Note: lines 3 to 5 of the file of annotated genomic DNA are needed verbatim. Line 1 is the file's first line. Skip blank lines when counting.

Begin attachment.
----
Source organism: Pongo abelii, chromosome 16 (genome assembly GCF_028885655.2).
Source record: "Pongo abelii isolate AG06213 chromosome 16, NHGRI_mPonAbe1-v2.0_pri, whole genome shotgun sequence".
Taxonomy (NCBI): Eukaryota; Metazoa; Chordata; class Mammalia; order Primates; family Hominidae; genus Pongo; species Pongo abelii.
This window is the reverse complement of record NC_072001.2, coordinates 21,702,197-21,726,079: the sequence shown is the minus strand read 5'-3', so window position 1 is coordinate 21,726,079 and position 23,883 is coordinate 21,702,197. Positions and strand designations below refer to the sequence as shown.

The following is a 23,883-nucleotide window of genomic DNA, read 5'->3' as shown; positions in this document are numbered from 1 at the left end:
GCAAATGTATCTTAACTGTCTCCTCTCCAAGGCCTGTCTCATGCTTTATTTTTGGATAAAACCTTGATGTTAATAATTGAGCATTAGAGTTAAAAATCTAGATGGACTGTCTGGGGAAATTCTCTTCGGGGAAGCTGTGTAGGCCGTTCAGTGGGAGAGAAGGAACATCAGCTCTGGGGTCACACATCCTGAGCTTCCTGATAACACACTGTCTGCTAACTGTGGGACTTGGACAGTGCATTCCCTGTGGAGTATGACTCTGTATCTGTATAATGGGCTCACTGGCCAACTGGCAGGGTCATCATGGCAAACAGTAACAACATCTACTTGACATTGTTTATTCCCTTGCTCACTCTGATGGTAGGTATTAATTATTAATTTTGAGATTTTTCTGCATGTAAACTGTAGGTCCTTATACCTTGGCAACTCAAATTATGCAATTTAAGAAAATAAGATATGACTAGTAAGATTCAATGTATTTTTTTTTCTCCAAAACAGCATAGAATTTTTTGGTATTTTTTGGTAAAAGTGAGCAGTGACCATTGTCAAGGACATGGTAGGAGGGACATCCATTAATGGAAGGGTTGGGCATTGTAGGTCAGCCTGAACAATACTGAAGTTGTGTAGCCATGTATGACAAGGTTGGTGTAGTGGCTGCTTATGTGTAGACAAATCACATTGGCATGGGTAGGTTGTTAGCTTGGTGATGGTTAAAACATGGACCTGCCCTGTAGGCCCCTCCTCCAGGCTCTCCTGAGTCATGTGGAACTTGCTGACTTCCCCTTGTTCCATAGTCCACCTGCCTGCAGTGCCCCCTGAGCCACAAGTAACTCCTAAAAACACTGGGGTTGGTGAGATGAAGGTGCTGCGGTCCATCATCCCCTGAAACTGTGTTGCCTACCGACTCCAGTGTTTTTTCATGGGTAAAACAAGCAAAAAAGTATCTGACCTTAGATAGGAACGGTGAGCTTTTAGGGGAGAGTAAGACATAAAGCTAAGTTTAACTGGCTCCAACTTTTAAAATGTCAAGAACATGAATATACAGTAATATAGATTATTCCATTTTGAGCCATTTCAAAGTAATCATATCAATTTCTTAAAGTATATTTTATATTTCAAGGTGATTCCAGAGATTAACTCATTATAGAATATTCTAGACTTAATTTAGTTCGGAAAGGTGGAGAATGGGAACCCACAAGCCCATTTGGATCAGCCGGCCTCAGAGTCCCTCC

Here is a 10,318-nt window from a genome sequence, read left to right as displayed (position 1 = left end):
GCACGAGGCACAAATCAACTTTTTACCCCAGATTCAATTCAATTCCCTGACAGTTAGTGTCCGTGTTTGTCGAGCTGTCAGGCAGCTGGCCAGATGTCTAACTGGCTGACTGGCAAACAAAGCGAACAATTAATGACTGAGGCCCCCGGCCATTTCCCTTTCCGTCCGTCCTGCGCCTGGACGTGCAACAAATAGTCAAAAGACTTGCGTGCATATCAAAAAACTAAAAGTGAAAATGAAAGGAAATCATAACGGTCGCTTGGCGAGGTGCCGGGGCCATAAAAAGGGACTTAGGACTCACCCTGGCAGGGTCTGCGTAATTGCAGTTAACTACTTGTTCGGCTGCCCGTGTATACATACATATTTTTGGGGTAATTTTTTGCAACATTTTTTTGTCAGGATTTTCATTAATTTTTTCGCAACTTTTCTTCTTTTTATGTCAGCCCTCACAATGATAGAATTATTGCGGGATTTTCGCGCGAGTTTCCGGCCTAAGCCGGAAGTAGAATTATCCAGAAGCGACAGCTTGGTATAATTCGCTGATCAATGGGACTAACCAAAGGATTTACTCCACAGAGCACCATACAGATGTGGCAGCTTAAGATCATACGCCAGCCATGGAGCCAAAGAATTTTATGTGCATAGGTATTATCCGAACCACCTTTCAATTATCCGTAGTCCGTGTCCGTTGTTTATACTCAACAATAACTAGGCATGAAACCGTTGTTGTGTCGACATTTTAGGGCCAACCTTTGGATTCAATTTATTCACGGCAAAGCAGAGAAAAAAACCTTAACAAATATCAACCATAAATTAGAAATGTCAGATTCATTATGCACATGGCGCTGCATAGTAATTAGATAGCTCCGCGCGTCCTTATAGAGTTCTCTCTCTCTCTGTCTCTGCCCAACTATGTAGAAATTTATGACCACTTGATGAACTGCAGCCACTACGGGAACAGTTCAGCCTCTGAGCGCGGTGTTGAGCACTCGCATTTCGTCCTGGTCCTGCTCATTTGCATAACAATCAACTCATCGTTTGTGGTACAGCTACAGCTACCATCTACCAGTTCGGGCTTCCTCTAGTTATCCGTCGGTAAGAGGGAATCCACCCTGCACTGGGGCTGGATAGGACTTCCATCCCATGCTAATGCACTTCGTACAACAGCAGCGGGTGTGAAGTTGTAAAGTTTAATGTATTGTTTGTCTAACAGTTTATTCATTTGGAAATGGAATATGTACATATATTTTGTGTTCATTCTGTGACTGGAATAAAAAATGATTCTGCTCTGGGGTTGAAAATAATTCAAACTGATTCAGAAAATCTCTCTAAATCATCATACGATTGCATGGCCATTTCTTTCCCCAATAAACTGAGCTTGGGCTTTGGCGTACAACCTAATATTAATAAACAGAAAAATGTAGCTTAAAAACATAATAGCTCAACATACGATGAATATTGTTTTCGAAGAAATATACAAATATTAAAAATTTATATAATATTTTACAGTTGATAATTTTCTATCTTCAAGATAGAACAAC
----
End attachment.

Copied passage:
Taxonomy (NCBI): Eukaryota; Metazoa; Chordata; class Mammalia; order Primates; family Hominidae; genus Pongo; species Pongo abelii.
This window is the reverse complement of record NC_072001.2, coordinates 21,702,197-21,726,079: the sequence shown is the minus strand read 5'-3', so window position 1 is coordinate 21,726,079 and position 23,883 is coordinate 21,702,197. Positions and strand designations below refer to the sequence as shown.

The following is a 23,883-nucleotide window of genomic DNA, read 5'->3' as shown; positions in this document are numbered from 1 at the left end: